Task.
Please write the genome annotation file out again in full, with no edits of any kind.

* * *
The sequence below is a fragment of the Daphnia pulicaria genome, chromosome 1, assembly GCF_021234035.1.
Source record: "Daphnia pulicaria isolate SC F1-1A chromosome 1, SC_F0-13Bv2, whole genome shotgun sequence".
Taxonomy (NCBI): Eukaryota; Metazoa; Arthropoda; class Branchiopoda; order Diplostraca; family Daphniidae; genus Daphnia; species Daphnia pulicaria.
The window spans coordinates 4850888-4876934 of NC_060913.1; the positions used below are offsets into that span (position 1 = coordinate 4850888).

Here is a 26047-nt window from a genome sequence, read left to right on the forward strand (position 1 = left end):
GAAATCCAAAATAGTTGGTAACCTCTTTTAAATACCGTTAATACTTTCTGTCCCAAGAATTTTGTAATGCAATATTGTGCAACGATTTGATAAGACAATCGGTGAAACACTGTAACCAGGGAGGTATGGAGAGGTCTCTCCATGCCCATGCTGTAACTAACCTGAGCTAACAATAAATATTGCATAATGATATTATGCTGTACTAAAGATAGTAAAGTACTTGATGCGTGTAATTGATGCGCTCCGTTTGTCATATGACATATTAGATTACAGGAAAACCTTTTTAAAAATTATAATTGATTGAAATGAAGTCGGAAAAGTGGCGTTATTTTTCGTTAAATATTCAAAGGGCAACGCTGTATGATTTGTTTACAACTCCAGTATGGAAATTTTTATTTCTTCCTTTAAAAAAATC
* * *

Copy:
The sequence below is a fragment of the Daphnia pulicaria genome, chromosome 1, assembly GCF_021234035.1.
Source record: "Daphnia pulicaria isolate SC F1-1A chromosome 1, SC_F0-13Bv2, whole genome shotgun sequence".
Taxonomy (NCBI): Eukaryota; Metazoa; Arthropoda; class Branchiopoda; order Diplostraca; family Daphniidae; genus Daphnia; species Daphnia pulicaria.
The window spans coordinates 4850888-4876934 of NC_060913.1; the positions used below are offsets into that span (position 1 = coordinate 4850888).

Here is a 26047-nt window from a genome sequence, read left to right on the forward strand (position 1 = left end):
GAAATCCAAAATAGTTGGTAACCTCTTTTAAATACCGTTAATACTTTCTGTCCCAAGAATTTTGTAATGCAATATTGTGCAACGATTTGATAAGACAATCGGTGAAACACTGTAACCAGGGAGGTATGGAGAGGTCTCTCCATGCCCATGCTGTAACTAACCTGAGCTAACAATAAATATTGCATAATGATATTATGCTGTACTAAAGATAGTAAAGTACTTGATGCGTGTAATTGATGCGCTCCGTTTGTCATATGACATATTAGATTACAGGAAAACCTTTTTAAAAATTATAATTGATTGAAATGAAGTCGGAAAAGTGGCGTTATTTTTCGTTAAATATTCAAAGGGCAACGCTGTATGATTTGTTTACAACTCCAGTATGGAAATTTTTATTTCTTCCTTTAAAAAAATC